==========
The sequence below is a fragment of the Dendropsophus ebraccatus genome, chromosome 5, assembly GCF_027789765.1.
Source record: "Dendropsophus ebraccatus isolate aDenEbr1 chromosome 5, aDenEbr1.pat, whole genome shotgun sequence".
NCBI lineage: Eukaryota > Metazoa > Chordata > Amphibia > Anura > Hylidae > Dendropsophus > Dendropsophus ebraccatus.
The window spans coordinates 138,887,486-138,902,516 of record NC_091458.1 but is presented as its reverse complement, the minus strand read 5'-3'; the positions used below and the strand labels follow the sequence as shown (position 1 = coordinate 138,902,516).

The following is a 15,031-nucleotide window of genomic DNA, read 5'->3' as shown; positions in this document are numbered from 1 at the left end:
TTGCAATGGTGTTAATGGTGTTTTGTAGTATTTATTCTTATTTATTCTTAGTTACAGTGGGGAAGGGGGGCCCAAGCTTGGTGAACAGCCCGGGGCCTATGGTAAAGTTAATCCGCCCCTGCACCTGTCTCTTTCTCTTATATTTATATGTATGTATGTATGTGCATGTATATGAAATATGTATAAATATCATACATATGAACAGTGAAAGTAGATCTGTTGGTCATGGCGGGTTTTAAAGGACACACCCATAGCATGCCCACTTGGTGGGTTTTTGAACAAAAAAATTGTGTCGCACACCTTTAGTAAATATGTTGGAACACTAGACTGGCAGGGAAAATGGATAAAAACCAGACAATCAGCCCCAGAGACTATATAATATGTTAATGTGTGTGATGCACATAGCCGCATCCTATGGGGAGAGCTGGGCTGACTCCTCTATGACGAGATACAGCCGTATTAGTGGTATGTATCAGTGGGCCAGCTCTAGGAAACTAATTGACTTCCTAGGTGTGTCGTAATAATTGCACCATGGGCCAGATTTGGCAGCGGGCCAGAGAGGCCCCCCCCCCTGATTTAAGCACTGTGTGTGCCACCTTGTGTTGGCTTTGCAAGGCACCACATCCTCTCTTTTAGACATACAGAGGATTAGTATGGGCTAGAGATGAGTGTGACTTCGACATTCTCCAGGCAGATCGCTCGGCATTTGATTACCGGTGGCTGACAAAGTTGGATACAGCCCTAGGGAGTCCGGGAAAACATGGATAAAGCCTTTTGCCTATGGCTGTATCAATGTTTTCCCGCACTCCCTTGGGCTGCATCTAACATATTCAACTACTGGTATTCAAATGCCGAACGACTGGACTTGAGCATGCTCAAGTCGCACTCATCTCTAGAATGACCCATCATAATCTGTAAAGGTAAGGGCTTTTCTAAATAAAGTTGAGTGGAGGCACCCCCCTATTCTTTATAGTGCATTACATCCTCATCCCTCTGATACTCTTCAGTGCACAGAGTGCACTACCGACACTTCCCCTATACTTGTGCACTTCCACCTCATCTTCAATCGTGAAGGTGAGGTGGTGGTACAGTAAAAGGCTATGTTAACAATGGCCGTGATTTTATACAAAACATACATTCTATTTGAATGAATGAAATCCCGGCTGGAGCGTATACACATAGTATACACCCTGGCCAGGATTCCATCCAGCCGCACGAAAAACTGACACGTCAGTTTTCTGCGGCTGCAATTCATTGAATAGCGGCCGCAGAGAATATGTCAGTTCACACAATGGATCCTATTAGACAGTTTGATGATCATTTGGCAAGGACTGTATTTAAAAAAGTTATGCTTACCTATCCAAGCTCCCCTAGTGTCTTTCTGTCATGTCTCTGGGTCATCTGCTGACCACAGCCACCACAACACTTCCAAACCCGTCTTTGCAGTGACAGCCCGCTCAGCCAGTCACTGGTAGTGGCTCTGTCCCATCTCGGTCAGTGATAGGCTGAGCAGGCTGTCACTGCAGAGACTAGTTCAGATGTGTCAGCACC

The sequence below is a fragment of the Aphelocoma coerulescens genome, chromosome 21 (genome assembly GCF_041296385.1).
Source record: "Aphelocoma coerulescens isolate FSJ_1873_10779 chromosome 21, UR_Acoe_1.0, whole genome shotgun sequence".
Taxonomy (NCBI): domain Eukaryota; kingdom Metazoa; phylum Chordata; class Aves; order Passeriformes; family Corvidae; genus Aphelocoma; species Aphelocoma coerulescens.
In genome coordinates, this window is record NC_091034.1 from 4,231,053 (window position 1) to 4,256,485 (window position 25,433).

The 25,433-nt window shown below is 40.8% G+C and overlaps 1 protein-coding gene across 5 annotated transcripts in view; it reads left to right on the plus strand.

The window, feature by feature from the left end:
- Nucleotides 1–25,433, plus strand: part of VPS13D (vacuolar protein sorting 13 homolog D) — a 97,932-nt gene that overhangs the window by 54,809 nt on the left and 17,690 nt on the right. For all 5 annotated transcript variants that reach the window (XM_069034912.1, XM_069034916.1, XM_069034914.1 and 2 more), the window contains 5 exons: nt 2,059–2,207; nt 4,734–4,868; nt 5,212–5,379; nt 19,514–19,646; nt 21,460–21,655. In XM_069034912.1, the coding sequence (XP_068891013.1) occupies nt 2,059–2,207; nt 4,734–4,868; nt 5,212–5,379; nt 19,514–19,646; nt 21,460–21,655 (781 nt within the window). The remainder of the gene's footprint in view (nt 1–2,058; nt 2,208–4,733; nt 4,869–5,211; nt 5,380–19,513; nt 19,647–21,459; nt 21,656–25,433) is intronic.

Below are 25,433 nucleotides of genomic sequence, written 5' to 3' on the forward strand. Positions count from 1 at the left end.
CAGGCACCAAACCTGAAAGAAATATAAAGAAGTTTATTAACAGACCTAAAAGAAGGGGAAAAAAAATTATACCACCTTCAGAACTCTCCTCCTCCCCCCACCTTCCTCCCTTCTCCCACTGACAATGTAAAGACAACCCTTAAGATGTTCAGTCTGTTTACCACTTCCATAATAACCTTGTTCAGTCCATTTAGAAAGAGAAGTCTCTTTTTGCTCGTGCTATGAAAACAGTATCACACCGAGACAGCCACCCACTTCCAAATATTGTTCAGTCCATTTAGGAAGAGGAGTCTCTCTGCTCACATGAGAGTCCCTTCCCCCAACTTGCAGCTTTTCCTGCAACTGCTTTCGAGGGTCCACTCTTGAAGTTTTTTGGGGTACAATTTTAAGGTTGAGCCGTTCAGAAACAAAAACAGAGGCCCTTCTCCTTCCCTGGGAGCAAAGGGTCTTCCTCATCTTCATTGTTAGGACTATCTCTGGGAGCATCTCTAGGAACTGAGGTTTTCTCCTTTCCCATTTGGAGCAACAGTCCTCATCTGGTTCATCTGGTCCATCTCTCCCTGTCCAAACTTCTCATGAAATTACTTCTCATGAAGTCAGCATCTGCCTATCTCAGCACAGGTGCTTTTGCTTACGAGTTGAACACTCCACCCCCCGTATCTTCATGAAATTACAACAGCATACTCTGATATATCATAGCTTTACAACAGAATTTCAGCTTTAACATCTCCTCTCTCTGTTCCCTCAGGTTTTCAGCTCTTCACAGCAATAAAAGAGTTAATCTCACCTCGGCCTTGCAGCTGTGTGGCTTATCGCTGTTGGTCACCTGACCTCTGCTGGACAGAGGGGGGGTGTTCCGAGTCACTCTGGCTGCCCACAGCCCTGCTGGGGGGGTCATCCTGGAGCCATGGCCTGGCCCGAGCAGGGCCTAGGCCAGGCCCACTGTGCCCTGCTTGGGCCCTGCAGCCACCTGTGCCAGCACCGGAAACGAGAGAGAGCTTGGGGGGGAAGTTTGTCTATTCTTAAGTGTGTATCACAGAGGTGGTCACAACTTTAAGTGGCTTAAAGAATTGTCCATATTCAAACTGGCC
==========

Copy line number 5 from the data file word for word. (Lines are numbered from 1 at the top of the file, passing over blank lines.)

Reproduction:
The following is a 15,031-nucleotide window of genomic DNA, read 5'->3' as shown; positions in this document are numbered from 1 at the left end: